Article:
Anthony Rizzo made the comparison last month, when asked about Chicago having two playoff-bound baseball teams.
“They have a team that’s, watching them, similar to us in 2015,” the Cubs first baseman said of the White Sox, “that started off with a lot of talent and has found ways to win, and now they’re a powerhouse team”.
Now, the two clubs have another thing in common – they both dismissed manager Rick Renteria before their championship window.
The White Sox announced the move on Monday, a decision general manager Rick Hahn insisted was mutual. The White Sox’s attention turns to a coaching search in which “the ideal candidate” has recent playoff experience “with a championship organization,” Hahn said.
Renteria’s White Sox chapter ends as the club moves past its rebuilding stage, making his solo season with the Cubs look like a precursor to his tenure on the South Side.
Asked about the perception that Renteria may be a great manager for developing a young core but not necessarily winning a World Series, Hahn said he didn’t “necessarily buy that.”
Hahn continued: “Other than the fact that he hasn’t done that yet, so therefore, it’s an easy thing to put at his doorstep. I think he’s obviously tremendous at what you first alluded to, in terms of building a culture, in terms of relationships with players, and has many strengths that extend beyond that.
“If Ricky decides in the future that he wants to manage again or manage elsewhere … there’s no doubt in my mind that he can find the right spot and fit and lead a team to a championship.”
That spot, apparently, just wasn’t with the White Sox next year. Or with the Cubs in 2015.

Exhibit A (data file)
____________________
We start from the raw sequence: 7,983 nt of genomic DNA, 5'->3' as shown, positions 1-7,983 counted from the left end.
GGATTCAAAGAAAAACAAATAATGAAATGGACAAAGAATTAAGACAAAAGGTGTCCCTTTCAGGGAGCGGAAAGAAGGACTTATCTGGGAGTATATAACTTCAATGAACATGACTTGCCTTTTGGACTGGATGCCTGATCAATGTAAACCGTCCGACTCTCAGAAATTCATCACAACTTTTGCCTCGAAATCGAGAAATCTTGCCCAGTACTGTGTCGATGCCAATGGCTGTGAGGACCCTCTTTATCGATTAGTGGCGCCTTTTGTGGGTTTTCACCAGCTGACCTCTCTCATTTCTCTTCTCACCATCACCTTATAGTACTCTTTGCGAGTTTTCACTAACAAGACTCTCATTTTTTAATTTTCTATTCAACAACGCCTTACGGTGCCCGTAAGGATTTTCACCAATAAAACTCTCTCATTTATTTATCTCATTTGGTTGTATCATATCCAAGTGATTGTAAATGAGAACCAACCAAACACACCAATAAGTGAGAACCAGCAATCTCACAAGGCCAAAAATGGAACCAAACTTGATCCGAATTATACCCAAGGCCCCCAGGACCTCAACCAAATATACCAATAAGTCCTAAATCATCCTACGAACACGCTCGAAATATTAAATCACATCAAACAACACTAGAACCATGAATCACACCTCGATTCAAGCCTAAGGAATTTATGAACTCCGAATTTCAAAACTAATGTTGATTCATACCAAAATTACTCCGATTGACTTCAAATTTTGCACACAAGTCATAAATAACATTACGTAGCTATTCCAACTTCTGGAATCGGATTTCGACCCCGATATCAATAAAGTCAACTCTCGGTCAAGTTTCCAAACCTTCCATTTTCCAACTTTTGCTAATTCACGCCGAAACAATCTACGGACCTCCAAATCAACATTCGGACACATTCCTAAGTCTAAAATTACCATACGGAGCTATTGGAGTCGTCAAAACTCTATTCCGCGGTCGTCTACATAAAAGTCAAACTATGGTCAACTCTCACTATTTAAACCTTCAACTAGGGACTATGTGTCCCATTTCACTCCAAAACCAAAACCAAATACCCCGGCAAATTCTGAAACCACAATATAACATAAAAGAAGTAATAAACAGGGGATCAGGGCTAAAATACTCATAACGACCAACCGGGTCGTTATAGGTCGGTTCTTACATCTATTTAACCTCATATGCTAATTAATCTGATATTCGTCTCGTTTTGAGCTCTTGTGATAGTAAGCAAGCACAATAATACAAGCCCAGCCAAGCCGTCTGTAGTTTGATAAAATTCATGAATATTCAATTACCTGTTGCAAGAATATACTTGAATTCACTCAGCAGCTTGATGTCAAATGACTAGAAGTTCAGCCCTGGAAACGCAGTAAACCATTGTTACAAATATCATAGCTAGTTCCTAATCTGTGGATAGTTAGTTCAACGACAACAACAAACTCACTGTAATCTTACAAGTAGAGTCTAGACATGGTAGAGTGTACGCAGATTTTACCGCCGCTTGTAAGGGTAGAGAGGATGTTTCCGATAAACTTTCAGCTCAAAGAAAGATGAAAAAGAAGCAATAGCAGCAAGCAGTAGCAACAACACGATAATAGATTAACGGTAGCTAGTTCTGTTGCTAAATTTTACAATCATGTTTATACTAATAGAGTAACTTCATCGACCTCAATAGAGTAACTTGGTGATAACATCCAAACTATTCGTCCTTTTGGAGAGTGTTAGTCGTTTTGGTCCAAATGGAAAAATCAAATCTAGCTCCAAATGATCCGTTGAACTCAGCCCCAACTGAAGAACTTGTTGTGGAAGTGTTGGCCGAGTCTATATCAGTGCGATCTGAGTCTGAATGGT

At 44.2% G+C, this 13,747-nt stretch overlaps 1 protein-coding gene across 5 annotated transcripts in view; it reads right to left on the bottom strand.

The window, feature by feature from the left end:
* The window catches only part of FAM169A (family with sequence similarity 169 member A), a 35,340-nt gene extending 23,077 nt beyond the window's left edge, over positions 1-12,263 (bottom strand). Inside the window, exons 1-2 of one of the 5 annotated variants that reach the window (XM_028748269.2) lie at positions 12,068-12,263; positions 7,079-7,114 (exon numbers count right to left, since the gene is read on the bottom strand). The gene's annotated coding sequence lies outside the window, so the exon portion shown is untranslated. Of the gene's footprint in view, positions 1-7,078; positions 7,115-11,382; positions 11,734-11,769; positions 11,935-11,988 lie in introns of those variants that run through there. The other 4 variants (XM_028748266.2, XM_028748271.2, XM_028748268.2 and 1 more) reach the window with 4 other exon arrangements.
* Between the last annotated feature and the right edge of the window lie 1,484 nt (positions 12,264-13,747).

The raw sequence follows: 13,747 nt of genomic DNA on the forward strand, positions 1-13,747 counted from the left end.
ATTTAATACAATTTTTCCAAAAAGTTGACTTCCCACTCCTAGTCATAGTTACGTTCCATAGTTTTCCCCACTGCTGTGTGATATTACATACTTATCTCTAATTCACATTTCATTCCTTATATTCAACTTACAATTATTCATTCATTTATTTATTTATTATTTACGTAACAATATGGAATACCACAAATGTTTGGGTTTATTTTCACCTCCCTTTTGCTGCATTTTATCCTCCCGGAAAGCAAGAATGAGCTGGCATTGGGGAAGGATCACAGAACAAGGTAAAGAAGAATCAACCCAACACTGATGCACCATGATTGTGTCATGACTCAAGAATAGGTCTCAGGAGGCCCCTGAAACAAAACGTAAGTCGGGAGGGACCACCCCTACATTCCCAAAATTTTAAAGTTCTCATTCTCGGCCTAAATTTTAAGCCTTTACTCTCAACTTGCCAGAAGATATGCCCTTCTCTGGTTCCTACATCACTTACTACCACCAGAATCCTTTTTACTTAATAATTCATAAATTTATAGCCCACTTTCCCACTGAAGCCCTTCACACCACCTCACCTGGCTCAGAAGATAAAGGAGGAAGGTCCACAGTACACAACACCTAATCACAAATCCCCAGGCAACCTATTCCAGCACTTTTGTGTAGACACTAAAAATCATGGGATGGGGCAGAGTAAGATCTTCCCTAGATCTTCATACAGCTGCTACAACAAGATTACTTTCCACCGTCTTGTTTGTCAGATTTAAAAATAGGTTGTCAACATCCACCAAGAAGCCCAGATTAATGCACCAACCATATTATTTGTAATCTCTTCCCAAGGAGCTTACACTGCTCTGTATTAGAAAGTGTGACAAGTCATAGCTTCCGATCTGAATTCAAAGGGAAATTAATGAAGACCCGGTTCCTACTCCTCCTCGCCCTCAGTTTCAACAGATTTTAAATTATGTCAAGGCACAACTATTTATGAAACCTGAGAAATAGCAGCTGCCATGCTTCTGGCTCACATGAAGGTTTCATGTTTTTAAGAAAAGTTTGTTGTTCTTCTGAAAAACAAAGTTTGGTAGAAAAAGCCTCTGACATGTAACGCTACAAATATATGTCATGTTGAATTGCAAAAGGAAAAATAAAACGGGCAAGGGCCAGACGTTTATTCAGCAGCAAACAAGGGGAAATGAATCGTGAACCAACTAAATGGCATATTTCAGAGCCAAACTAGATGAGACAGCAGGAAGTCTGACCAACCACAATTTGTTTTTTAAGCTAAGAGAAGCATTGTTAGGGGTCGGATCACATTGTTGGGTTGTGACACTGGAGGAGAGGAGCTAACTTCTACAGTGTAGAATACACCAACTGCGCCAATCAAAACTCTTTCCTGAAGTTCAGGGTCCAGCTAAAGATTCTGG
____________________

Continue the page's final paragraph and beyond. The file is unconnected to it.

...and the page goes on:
Then a rookie manager, Renteria came to the Cubs endorsed by players who had worked with him.
Cubs third base coach Will Venable, who was a Padres outfielder when Renteria was their bench coach, told MLB.com in 2013: "Everyone who has played for him loves him. His impact on me personally … I can't even quantify it.”
Renteria’s 2014 season at the helm was a success in several ways. Yes, Cubs went 73-89 for their fifth straight losing season. But that was an improvement on the year before. And by the end of the year, the roster’s potential was palpable. Rizzo had his first All-Star season, and Jake Arietta emerged as an ace pitcher.
Timing just wasn’t on Renteria’s side.
Joe Maddon opted out of his contract with the Rays in October 2014.
“We challenged Rick to create an environment in which our young players could develop and thrive at the big league level, and he succeeded,” Cubs president of baseball operations Theo Epstein said in a team release announcing the changing of the guard. “… Rick deserved to come back for another season as Cubs manager.”
Instead, a manager who had won a pennant became available, and the Cubs jumped on the opportunity.
This time, all indications are that there is no incumbent waiting in the wings. Instead, as the White Sox move to a new phase, they’ve decided Renteria is no longer the man for the job.
“His energy, his dedication to this club, to getting our organization as far along this successful path as we have over the last few years will not be forgotten,” Hahn said. “And when ultimately we get to where we want to go, in terms of winning championships, I suspect Ricky Renteria’s fingerprints will be allover that as well, and a big part of that success will be due to him.”
The result, however, was the same. At the cusp of championship contention, another Chicago team has parted ways with Renteria.